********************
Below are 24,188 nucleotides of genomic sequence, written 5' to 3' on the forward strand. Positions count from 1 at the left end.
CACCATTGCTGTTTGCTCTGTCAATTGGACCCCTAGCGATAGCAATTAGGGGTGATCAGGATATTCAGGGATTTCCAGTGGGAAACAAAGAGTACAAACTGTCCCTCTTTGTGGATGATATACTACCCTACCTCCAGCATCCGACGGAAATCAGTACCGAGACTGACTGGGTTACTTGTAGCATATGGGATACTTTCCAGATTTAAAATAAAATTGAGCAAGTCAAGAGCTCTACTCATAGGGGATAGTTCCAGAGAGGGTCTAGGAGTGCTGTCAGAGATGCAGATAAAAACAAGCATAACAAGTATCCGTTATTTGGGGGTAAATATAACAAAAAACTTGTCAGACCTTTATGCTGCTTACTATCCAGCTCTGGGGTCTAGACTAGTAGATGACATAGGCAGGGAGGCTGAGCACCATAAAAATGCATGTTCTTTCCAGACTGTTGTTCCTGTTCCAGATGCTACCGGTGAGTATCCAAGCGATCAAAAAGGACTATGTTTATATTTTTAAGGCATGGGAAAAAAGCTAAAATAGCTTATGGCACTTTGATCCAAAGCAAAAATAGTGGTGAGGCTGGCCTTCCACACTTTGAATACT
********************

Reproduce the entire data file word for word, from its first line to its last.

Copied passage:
Below are 24,188 nucleotides of genomic sequence, written 5' to 3' on the forward strand. Positions count from 1 at the left end.
CACCATTGCTGTTTGCTCTGTCAATTGGACCCCTAGCGATAGCAATTAGGGGTGATCAGGATATTCAGGGATTTCCAGTGGGAAACAAAGAGTACAAACTGTCCCTCTTTGTGGATGATATACTACCCTACCTCCAGCATCCGACGGAAATCAGTACCGAGACTGACTGGGTTACTTGTAGCATATGGGATACTTTCCAGATTTAAAATAAAATTGAGCAAGTCAAGAGCTCTACTCATAGGGGATAGTTCCAGAGAGGGTCTAGGAGTGCTGTCAGAGATGCAGATAAAAACAAGCATAACAAGTATCCGTTATTTGGGGGTAAATATAACAAAAAACTTGTCAGACCTTTATGCTGCTTACTATCCAGCTCTGGGGTCTAGACTAGTAGATGACATAGGCAGGGAGGCTGAGCACCATAAAAATGCATGTTCTTTCCAGACTGTTGTTCCTGTTCCAGATGCTACCGGTGAGTATCCAAGCGATCAAAAAGGACTATGTTTATATTTTTAAGGCATGGGAAAAAAGCTAAAATAGCTTATGGCACTTTGATCCAAAGCAAAAATAGTGGTGAGGCTGGCCTTCCACACTTTGAATACT